Brilliant!

Ann Althouse said...

"If celibacy outside of marriage is the goal, then believing that normal people will be able to resist at the very last moment because of some promise made in Grade 9 -- or at their wedding nine years ago -- is a certain pathway to widespread failure."

I don't think it's about making a promise and trying to keep it. It's about seeing the good in abstinence and maintaining some standards about whether having sex will be good for you. And also, for many girls, I think it can be hard even to know that you're allowed to say no and how to say no successfully and still have a happy life.

traditionalguy said...

The real world "reason" for a decrease in teen pregnancy may be as simple as increased sophistication of the internet generation peer pressure to avoid sex that seems demeaning instead of glamorous in the Porn they now can freely see. Curiosity about the unknown doesn't lure as many sheltered kids as once was the case. And they also know so much more about Bill Clinton's sex methods, and the newly acceptable homosexual sex methods, neither of which cause pregnancies.

Bart Hall (Kansas, USA) said...

Oberon: that hormone is oxytocin and it creates a deep sense of bonding.

One very real problem with sex too early in a relationship is that the female especially can develop hormonal bonding to a male who turns out to be an abusive jerk, or worse. At which point she doesn't want to let him go ...

Far better to find out who he really is before the oxytocin starts to flow.

William said...

Teen age pregnancy is unequivocally a bad thing. When I was younger, I knew a young lady who declined to have sex. She claimed that her mother had gotten pregnant and married while still in high school. She thought that this was the cause of her mother's subsequent unhappy life....Life is so unfair. I had to pay for the sins of that girl's mother.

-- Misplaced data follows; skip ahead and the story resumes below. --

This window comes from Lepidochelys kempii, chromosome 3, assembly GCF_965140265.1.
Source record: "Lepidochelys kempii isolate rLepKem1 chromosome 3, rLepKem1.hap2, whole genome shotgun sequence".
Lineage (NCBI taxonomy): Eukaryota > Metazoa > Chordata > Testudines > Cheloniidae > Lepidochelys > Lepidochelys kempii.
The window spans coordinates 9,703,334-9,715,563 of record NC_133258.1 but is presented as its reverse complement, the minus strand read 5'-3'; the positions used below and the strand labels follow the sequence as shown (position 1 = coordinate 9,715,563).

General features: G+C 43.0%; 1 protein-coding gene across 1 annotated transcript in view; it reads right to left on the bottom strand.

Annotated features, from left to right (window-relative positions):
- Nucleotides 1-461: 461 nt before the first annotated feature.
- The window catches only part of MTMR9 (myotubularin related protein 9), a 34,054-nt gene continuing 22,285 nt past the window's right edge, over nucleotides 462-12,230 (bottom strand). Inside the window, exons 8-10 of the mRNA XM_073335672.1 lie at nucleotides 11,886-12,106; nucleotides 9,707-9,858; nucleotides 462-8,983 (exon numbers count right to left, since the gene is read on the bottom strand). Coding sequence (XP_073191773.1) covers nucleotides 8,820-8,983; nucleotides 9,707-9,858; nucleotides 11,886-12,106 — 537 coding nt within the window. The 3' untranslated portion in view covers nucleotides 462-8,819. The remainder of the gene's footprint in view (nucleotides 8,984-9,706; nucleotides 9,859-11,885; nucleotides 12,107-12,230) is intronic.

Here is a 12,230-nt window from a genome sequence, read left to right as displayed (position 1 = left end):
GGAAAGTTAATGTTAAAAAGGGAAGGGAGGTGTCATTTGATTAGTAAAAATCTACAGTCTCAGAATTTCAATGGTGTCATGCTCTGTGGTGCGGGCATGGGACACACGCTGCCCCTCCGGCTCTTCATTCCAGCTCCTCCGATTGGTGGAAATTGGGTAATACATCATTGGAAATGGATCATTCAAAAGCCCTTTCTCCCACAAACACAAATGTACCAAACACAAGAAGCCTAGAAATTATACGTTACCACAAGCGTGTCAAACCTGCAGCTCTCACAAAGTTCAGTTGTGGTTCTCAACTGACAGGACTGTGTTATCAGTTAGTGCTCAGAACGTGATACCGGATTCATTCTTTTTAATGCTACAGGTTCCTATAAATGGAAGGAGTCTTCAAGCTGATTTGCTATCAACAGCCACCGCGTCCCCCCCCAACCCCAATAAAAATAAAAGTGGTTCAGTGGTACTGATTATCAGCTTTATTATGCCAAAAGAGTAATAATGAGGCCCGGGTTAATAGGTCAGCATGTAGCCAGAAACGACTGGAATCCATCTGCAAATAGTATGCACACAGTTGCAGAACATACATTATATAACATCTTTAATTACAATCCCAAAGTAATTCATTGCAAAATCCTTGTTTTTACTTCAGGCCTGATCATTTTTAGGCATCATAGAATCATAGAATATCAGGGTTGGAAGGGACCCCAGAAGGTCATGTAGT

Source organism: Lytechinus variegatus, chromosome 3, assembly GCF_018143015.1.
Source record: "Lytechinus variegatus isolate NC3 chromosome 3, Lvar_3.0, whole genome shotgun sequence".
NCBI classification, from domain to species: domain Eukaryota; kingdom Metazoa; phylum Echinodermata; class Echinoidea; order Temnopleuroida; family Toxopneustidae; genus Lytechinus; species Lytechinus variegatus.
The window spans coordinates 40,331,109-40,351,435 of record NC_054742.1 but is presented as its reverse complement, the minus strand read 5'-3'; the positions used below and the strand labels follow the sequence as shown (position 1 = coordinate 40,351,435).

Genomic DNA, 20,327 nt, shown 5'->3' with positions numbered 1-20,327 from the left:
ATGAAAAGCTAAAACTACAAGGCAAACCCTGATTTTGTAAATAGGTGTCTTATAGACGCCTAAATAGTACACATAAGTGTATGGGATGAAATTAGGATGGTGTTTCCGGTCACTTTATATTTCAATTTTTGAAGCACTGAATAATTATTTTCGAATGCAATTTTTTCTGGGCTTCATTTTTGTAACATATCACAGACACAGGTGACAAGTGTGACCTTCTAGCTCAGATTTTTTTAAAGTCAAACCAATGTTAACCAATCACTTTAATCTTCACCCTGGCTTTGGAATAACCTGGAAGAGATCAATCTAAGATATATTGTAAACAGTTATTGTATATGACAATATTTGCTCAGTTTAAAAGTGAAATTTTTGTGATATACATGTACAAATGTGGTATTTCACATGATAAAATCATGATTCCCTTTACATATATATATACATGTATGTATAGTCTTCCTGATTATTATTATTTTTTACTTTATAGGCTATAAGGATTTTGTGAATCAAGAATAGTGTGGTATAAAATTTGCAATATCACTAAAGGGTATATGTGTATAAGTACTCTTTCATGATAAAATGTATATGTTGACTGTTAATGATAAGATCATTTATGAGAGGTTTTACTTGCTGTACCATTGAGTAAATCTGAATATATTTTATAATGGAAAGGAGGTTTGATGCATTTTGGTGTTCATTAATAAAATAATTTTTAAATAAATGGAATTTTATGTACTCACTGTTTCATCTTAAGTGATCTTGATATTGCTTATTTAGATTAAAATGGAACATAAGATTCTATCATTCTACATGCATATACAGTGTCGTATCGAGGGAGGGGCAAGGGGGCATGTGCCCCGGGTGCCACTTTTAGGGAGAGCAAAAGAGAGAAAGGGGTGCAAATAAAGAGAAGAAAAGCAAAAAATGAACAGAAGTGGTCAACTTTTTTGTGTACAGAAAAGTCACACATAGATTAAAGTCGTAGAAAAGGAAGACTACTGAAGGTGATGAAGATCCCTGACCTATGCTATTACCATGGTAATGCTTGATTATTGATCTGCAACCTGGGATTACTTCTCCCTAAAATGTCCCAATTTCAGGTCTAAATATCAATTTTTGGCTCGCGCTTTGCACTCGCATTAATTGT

Christy said...

Hold it, wait, what? Having sex in a car is a bad thing?

It can be in a car with manual transmission.


I still get hot 35 years later just remembering that little round knob on the stick of a certain '69 Triumph Spitfire.

Oberon said...

@Ann

That's exactly the problem, IMO. You have come to the conclusion that abstinence has some good, which I find very odd. The idea of abstinence (which seems to me to be to abstain from sex until one is married) has very little good about it. True, it has some benefits if abstinence will prevent "very bad decisions" like the pseudo-date rape described by JAN. But to not have sex for the sake of not having sex is silly and, frankly, not in our nature.

As for your comment on girls understanding that they can say no... wow. If you believe that is the case (and it may be) then we have some terrific hurdles as a society to overcome. My God, what kind of parents do not impress upon their children that they have the ability to say no to "XYZ" and leave a happy life. Wow.

Methadras said...

It works like this. Abstinence is a religious point of view, George Bush who supported abstinence training and funding was a Christian. On it's face abstinence is the abstention from having sex, hopefully before marriage. Leftists who reserve no judgment on things like teenage sex, much less anything else, hate religion, specifically Christians, and more to the point GWB. Therefore, they detest abstinence training and funding. Use their media outlets to completely discredit it. Have their blogging mouthpieces and tv puppet heads to denounce it and viola, the left proclaims it doesn't work. They've taken religion, non-sex, and GWB wrapped them up in a nice burrito that plays to their hatreds and have used their powers of media to evaporate the 'lie'. So, what about those statistics that say they don't have a leg to stand on?